For all you OSX users out there who aren't too busy playing with the new Mac App Store that released today, here is a cool tip to add the Lighthouse mobile interface to your Menu Bar.
Step 1: Download Fluid.app
Download Fluid from http://fluidapp.com and place it in your applications folder.
Step 2: A better icon
Grab the Lighthouse Fluid icon HERE.
Step 3: Setup
Go ahead and run Fluid. First you'll see a box asking for some information. Enter
http://iphone.lighthouseapp.com into the URL field and give the application a name. Next, select the destination folder you want to install it too and then grab the Lighthouse Fluid icon from your hard drive.
Step 4: Create
Click the Create button and then sign in to Lighthouse! You'll see a list of all your projects right away.
Bonus Points: Menu bar
Fluid also gives you the option to place your newly created Lighthouse app in the Menu Bar. Just go to the Lighthouse app menu and select Convert to MenuExtra SSB from the drop down.
Now you have ALL your Lighthouse projects right at your fingertips!
A full tutorial on Lighthouse + Beanstalk / GitHub integration, courtesy of jblotus!
NewsCloud, a Seattle based Knight Foundation grant project, is working to pull newspapers out of the stone age and get them into the social media game. The application provides news organizations with a way to integrate their content directly into a customized Facebook application, helping them reach new audiences.
Earlier this week, the NewsCloud crew mentioned their use of both Lighthouse and Tender Support in their blog post, Development, Outreach and Financial Tools We Use - Managing Your Grant Project Series.
We'll be performing server upgrades to Lighthouse tonight at 8:00 p.m. PDT (UTC/GMT -8 hours). Lighthouse will be offline during the maintenance window is expected to take approximately 1 hour.
You can follow our Twitter account HERE for live updates.
9:02 p.m. - We just brought Lighthouse back online. So far so good. User avatars are currently broken.
9:12 p.m. - Working to get Avatars back up as soon as possible. It's no fun when nobody has a face.
9:43 p.m. - Known issue with attachment uploads hitting errors. We issued a quick fix. Large file uploads may time out from time to time until we have a permanent fix in place.
We’ve schedule an emergency maintenance window at 4 p.m. PDT (UTC/GMT -7 hours) to account for the slow response times users have been experiencing.
Maintenance is expected to take 30 minutes, with 5-10 minutes of downtime while we upgrade the current hardware and restart the servers. We apologize for the short notice and any inconvenience this may cause.
Friday @ 4:17 p.m. PDT
We've pushed the maintenance window back to Saturday.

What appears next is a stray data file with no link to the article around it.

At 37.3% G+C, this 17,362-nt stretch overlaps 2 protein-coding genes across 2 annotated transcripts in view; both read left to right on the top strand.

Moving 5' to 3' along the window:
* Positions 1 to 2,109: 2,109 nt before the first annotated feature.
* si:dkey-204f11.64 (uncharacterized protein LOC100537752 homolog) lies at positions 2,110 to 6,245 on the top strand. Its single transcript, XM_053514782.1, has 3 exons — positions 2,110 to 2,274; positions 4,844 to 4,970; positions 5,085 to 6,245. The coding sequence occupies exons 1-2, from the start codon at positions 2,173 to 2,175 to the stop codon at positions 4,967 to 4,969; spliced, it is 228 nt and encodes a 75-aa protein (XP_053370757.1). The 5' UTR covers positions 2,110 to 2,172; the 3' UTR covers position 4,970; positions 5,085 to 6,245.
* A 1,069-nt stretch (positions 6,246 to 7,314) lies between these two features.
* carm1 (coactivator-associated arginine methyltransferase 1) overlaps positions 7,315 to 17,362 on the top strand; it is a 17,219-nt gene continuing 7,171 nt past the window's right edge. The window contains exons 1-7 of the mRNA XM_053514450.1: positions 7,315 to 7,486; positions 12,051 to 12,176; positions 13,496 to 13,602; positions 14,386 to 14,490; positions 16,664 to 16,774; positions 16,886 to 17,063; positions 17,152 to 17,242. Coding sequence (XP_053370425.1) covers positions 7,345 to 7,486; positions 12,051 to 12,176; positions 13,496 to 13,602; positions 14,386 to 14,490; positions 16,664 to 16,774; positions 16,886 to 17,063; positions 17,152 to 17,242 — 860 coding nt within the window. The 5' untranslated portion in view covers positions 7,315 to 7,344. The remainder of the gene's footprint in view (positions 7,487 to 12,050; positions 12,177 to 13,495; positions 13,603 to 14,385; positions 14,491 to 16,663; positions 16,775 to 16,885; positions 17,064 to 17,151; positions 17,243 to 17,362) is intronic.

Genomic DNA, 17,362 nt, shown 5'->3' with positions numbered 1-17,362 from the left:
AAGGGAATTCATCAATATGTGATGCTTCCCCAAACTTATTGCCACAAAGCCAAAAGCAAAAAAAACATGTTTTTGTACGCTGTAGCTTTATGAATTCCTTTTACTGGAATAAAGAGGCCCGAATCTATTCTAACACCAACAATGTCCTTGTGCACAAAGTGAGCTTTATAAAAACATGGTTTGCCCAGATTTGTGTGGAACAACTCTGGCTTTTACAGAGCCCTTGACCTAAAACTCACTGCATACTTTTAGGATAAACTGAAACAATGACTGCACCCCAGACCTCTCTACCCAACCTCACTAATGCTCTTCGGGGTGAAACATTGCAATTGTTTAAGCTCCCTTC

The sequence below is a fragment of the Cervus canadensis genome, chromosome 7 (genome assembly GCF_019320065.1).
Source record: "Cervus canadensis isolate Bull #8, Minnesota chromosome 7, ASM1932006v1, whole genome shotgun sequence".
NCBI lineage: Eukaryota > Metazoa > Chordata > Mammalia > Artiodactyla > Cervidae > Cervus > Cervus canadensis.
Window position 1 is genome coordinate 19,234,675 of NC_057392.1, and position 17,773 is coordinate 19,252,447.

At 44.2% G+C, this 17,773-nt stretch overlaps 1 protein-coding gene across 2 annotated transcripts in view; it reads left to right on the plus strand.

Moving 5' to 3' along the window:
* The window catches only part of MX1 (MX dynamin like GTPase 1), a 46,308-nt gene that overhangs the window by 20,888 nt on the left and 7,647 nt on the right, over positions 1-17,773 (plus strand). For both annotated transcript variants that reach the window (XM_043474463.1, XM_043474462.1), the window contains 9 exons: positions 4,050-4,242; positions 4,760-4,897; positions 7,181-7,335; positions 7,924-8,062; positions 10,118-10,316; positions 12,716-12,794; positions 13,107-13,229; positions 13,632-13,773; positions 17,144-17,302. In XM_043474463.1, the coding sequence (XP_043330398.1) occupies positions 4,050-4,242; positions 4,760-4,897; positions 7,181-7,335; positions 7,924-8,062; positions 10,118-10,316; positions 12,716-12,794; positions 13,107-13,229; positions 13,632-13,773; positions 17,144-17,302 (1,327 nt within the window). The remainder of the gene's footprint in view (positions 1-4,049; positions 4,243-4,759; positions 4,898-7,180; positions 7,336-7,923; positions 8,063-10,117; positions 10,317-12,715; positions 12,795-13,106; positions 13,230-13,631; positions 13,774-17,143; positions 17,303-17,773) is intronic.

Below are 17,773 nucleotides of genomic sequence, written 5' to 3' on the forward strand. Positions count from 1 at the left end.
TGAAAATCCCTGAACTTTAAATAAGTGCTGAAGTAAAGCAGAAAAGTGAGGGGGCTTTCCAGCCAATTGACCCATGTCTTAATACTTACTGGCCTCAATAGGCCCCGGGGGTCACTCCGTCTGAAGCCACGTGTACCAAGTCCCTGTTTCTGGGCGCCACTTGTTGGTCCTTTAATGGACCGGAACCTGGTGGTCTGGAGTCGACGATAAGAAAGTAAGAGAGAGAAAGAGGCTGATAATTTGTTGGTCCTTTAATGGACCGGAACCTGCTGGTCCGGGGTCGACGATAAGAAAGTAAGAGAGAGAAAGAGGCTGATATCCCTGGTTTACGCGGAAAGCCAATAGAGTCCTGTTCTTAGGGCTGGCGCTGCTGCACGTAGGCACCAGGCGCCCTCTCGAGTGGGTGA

Sat @ 9:18 p.m. PDT Servers have been rebooted and are back online.
Over the last few weeks, we've received a large amount of user feedback regarding slow response times across our servers. Lighthouse users in particular have been experiencing intermittent delays that result it long load times, often resulting in errors.
The spikes on the database appeared to be random, but over time, a pattern unfolded. We've grown a lot over the last few months, and it's starting to take it's toll on the servers, affecting the stability of the applications and the users experience.
We sincerely apologize about the issues. Our products are just as critical to us as they are to our users and we're currently working with our host to implement a fix and secure stability to the servers.
That's right! We're moving to the Cloud
Last month, we diverted a large portion of our attention towards preparing for the move. The good news is that we're almost there. Over the next few days, we'll start migrating key portions of the applications, followed by the applications themselves.
The most exciting part is the scalability and large performance gains. The core setup of our cloud infrastructure is a lot more hardware than we're currently running on. It feels like I'm trading in my Volkswagen for a Porsche.
We'll post more details about the move soon.
ENTP has some new exciting positions opening up. We're a small company of 10 employees located in Portland, Oregon. If you're an experienced web application developer or someone looking to gain experience working in a mature team environment, continue reading and check out the positions we have available.
Tuesday, March 16th at 5pm in the Austin Convention Center room 7:
For many small businesses, the need for an IT person (aka “Emergency Response Technician” or “ERT”) often falls on one employee who primarily has non-IT responsibilities. This humorous presentation will offer valuable tips and philosophies to improve the productivity, prioritization and sanity of that often-overwhelmed individual.